Residual Dampness
Moisture remaining within a screed even though the surface appears dry.

A slight irregularity in the surface of a hardwood floor often caused by inefficient sanding.

An unusual type of figure that looks like a ripple across the width of a plank. Highly prized and found in Maple and Sycamore.

Rising Damp
Occurs in screeds that do not have an effective damp proof membrane. Sub-floor preparation products that pre-seal damp screeds will not (in the long run), stop damp from affecting a wood floor.

A sample is one of a number of pieces set in a kiln or air drying stack used to measure the loss of moisture.

To grind the surface of a wood floor with sandpaper so as to smooth the surface ready for the application of a dressing. Usually carried out using a sanding machine.

The liquid part of a tree. Visible as the light timber on the outer edges of the planks.

A beading, used for the same purpose as a quadrant bead (see above) but concave shaped instead of convex shaped.

Usually refers to the subfloor, which may be a sand and cement screed. Must be dry (below 75% relative humidity) before wood flooring is laid on it. Must be sound and flat too. May also be a latex or other smoothing screed.

Screeding Trowel
A trowel with a smooth surface and without notches for applying sand and cement, latex or other smoothing screeds.

Similar to sanding, but usually done with a rotary disc using very fine abrasives. Ideal for sanding old floors when you want to carefully remove layers of patina.

Common name for polyurethane-type lacquers applied to wood flooring.

The process of drying timber either naturally or in a kiln, to a moisture content appropriate for the conditions and purposes for which it is to be used. For hardwood flooring in the UK, this usually means 8-10% moisture content. ‘Seasoned timber’ is also used as a description of timber that has been air dried for a long time.

Secret Nail
The method of nailing tongued and grooved boards through the tongue so that the nails cannot be seen in the finished floor. See also ‘Portanail’ above. Note that BS8201:1987 states that boards of less than 100mm in width can be secret nailed as their sole method of fixing.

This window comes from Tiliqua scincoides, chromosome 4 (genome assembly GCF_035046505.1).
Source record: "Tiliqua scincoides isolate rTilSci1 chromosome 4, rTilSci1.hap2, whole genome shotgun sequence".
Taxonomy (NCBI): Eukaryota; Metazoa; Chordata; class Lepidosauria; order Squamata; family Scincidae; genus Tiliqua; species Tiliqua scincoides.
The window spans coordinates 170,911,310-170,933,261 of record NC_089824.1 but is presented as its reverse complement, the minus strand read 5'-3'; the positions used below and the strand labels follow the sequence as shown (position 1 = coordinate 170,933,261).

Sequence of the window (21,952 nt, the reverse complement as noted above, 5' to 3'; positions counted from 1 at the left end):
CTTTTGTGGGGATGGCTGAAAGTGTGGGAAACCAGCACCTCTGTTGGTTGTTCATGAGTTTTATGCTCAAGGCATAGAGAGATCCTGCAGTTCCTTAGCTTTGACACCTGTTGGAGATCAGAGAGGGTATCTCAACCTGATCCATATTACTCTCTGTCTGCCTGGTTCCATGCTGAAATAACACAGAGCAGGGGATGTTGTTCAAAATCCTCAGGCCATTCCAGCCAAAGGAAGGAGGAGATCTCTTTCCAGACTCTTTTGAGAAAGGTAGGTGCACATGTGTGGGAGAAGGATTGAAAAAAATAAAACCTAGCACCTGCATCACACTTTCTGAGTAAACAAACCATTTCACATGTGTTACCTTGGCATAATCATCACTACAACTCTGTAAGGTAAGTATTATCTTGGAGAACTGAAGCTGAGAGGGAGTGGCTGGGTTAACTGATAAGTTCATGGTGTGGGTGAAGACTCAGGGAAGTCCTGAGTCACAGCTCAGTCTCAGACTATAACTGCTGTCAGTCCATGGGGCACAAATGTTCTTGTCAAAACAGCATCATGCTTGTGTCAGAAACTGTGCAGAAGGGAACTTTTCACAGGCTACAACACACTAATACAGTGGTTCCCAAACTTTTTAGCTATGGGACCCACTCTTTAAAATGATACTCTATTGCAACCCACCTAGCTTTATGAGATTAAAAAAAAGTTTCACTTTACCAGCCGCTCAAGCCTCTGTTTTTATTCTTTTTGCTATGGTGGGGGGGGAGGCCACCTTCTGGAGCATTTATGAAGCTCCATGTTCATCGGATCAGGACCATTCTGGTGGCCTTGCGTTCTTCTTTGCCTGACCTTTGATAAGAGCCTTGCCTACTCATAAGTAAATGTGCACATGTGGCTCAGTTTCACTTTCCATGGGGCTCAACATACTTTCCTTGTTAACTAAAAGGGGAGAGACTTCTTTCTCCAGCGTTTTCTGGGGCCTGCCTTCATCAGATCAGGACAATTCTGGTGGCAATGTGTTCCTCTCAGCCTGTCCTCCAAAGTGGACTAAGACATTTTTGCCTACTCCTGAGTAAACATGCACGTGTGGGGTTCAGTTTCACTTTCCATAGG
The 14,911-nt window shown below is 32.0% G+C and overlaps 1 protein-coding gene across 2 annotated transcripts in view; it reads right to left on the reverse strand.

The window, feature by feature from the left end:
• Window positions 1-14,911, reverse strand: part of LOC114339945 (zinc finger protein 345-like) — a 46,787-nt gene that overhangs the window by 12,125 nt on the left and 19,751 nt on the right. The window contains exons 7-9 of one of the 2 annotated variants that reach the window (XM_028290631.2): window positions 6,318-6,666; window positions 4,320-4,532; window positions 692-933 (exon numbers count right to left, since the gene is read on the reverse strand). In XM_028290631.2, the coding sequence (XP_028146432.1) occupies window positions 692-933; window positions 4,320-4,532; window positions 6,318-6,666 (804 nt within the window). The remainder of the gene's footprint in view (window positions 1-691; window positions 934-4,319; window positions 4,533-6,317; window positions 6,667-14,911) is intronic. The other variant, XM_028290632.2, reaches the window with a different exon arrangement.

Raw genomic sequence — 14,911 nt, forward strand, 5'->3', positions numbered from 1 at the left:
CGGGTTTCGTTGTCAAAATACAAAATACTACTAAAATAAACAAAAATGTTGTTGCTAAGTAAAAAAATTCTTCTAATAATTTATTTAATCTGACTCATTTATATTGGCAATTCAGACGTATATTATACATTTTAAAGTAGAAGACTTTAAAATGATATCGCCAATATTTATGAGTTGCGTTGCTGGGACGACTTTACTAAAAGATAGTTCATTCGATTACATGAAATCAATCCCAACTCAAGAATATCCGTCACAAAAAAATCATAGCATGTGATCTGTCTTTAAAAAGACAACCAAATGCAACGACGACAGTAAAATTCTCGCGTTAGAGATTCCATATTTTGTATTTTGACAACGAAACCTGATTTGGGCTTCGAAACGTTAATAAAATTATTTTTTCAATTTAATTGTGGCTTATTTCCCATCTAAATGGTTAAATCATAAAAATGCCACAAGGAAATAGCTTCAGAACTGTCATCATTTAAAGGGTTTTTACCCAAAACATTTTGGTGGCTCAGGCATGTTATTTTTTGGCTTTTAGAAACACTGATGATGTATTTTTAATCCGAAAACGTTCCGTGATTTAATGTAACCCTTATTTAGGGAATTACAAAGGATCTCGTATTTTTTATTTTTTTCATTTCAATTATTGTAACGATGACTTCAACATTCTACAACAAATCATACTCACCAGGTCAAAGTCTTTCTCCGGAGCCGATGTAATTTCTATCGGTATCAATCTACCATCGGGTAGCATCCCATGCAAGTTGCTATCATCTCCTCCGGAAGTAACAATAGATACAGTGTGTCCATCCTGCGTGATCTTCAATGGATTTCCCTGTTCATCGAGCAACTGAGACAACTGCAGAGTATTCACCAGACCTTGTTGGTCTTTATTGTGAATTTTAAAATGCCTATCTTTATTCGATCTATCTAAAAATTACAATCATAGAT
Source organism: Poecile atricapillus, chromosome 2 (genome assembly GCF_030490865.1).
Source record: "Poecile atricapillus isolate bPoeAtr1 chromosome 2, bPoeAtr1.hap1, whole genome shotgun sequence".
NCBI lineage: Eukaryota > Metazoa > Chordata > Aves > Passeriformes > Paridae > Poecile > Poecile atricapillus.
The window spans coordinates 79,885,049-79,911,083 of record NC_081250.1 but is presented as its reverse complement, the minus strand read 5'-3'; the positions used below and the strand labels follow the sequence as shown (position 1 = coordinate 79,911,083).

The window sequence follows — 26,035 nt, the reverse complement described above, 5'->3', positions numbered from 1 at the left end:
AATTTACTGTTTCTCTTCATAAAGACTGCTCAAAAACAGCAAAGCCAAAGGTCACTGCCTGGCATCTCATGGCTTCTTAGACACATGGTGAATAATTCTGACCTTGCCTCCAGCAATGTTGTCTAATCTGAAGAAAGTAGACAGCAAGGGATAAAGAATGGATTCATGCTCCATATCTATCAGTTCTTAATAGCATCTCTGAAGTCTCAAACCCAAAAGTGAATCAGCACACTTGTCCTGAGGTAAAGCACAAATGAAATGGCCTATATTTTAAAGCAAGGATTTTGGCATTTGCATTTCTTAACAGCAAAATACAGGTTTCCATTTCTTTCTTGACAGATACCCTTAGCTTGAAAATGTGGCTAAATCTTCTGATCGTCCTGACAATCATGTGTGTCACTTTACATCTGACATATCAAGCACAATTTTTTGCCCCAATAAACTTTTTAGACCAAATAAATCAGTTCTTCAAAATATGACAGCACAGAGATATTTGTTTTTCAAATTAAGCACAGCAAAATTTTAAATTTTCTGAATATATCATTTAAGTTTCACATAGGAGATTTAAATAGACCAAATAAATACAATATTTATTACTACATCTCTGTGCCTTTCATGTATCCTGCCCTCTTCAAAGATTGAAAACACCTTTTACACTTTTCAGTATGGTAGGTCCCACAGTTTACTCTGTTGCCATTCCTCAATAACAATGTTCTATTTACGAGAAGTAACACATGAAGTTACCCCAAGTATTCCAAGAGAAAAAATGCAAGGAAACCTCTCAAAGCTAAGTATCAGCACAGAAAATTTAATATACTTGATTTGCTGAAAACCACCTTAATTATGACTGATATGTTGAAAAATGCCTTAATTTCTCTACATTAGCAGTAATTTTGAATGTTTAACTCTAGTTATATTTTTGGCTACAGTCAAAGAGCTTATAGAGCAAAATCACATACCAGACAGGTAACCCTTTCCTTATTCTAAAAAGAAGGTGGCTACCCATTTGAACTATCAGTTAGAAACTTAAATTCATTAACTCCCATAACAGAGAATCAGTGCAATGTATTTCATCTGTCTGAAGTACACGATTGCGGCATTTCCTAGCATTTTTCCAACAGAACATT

Screw & Plug
The method of concealing screws used in face-fixing wood flooring. The screw is countersunk below the surface of the board and a plug of the same grain and shade as the board is fitted over the screw.

Self-Levelling Compound
See ‘latex screed’ above.

Serrated Trowel
See ‘notched trowel’ as above.

A natural defect in a board, shakes are small cracks in the material. They are unavoidable in many species and may open when the board shrinks.

When wood dries the removal of moisture causes the wood to shrink. Shrinkage normally starts at fibre saturation point (25/30%). All timber shrinks more tangentially than it does radially whereas shrinkage longitudinally is negligible. As a result of the different shrinkage rates radial and tangential, you get different shrinkage which will cause square timber to diamond, but if wood shrank evenly in each section, this would not happen. Every species of wood has a different rate of shrinkage.

The wooden board (usually) fixed to the bottom of walls. If the skirting is removed before the laying of the floor, the required expansion gap can be left underneath so that no additional beading is required. Various moulded profiles are available, including pencil round, torus, lambs tongue, etc.

Smoothing Screed
A powder, often cementitious, mixed with either water or a latex paste, depending upon its type, and used to prepare uneven screeds to a smooth surface. Often called a levelling or self-levelling screed, but this is incorrect as it is very difficult to level floors with such a product. There are companies who pump similar materials onto floors and this procedure will actually form a level base.

Spalted Beech